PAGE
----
The Ohio Supreme Court recently heard oral arguments for a case in which a driver who was convicted of operating a vehicle under the influence of alcohol appealed his sentence claiming it was unreasonable and was an abuse of discretion.
The case of State v. South, 2014-Ohio-374 was the result of 2012 accident in which the defendant allegedly crashed his car into a pole and left the scene of the accident with the license plate. Police tracked him to his house, observed the license plate in his home and smelled the alcohol on his breath, according to court documents.
Police asked the defendant to participate in field sobriety tests, and the officers arrested him. After arriving at the police station, he consented to a breathalyzer test, which showed his blood alcohol concentration at .087, which is above the legal limit. Officers also discovered he had prior OVI convictions and a suspended driver’s license.
A grand jury indicted the defendant on two counts of operating a vehicle under the influence of alcohol, each under different Ohio statutes. The first OVI count also contained an attendant specification based on South’s previously having been convicted of five or more OVI offenses within the last 20 years, which is a violation of R.C. 2941.1413.
The defendant was convicted on both OVI charges, a driving on suspension charge and a failure to control charge, which was a misdemeanor offense. The court merged the two OVI counts for purposes of sentencing, and the driver was sentenced to a total of eight years in prison.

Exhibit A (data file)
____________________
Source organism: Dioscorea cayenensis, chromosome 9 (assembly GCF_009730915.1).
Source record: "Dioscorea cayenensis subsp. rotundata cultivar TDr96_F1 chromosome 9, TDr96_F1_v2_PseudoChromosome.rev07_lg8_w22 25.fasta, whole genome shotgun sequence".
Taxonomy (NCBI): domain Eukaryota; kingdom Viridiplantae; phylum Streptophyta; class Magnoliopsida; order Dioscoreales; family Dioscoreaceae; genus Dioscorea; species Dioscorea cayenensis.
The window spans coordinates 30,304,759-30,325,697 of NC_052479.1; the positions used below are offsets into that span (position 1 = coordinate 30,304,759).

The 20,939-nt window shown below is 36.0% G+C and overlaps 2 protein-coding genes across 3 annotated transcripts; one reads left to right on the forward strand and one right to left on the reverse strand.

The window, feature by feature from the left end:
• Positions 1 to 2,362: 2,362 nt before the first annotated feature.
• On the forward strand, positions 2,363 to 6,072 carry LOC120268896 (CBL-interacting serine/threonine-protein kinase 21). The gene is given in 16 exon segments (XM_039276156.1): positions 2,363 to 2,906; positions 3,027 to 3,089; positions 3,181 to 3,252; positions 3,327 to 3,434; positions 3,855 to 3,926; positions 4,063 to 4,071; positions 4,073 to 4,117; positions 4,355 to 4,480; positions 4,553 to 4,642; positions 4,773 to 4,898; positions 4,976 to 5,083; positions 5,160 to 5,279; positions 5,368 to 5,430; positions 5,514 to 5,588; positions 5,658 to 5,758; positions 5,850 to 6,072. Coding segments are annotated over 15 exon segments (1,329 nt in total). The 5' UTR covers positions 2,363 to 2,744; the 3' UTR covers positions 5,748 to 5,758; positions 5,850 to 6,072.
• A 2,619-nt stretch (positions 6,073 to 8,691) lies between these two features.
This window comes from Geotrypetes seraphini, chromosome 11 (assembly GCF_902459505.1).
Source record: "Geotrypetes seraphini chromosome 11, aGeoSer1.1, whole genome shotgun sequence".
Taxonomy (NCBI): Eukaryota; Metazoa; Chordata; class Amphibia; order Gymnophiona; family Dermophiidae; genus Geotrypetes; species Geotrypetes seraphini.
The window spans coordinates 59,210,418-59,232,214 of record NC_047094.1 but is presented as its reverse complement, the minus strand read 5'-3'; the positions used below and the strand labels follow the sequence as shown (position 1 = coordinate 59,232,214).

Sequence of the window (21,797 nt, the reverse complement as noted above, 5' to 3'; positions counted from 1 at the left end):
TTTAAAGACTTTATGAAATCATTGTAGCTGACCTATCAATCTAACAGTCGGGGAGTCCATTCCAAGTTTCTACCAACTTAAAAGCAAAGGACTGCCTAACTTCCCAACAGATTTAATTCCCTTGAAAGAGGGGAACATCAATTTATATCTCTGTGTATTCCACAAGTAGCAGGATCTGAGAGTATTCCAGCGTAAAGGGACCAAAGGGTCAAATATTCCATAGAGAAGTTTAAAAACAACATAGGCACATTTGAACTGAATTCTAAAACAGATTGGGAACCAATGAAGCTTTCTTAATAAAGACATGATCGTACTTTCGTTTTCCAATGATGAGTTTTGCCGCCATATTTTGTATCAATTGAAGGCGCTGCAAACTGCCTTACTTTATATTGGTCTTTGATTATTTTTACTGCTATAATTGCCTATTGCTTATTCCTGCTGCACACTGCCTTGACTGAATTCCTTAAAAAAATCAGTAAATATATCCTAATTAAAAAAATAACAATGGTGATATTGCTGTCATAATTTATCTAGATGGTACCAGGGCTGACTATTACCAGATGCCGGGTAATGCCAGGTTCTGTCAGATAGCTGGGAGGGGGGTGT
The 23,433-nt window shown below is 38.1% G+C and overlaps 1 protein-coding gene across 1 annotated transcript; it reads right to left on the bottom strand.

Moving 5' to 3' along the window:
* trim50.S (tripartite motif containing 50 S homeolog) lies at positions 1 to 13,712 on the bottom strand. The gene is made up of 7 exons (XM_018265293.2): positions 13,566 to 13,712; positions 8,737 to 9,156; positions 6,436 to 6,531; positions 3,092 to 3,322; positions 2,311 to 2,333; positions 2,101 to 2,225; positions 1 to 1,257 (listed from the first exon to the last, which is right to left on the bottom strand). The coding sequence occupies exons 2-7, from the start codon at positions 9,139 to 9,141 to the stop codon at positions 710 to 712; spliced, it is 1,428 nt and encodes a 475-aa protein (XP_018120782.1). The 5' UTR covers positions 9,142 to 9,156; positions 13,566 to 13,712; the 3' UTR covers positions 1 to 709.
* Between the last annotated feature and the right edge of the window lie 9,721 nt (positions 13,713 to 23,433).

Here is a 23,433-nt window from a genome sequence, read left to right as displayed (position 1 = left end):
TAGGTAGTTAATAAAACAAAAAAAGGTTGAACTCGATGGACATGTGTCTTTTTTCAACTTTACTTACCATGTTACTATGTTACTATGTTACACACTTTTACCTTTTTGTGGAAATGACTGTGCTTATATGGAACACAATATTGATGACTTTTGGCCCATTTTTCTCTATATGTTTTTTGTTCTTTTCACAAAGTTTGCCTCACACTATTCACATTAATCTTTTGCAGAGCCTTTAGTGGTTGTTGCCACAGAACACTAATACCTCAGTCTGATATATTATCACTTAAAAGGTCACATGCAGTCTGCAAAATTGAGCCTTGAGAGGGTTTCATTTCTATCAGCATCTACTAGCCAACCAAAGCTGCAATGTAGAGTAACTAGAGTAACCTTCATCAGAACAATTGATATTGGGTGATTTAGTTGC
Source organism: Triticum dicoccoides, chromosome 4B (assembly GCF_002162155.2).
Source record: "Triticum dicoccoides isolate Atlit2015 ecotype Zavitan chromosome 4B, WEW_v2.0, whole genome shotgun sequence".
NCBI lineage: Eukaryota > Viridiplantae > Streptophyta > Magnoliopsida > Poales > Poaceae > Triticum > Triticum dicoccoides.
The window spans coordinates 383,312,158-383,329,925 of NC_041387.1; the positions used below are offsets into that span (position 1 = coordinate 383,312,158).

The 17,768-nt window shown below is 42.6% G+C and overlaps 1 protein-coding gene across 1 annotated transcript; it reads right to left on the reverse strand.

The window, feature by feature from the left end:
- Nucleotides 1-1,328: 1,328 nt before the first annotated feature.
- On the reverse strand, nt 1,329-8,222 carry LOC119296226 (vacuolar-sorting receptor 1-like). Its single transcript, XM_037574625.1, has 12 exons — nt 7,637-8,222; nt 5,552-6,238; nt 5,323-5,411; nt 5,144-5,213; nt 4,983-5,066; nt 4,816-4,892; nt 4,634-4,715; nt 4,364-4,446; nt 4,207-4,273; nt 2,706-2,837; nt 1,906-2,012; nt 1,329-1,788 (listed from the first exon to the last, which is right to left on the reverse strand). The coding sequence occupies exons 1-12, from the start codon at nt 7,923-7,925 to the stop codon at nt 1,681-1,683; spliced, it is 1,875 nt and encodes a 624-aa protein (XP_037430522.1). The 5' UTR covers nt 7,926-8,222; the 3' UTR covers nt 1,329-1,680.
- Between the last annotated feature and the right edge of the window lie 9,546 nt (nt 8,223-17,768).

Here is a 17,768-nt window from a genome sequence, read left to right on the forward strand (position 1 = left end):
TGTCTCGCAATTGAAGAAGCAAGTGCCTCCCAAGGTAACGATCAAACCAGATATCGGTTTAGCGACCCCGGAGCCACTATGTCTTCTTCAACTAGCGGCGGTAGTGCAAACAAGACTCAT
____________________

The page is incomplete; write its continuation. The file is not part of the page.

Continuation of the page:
Now, the defendant argues his counsel was ineffective because he or she failed to litigate the admissibility of the datamaster results. Additionally, he says the trial court abused its discretion by sentencing him to eight years in prison. The court of appeals agreed with the defendant’s second argument, saying the court issued a sentence that was contrary to law.
The driver was convicted of a third-degree felony OVI, as well as a specification for previously having been convicted of five or more OVI offenses within 20 years of his current offense. His sentence, therefore, had to consist of at least a five year mandatory prison term on his specification.
The court imposed an additional prison term on the underlying OVI offense. According to court documents, the mandatory prison term should be run “consecutively to and prior to the prison term imposed for the underlying offense.”
The appeals court vacated the portion of the defendant’s sentence related to his OVI conviction and the specification linked to that conviction, leaving the other portions of his sentence intact. Now the Ohio Supreme Court is expected to rule at a later date.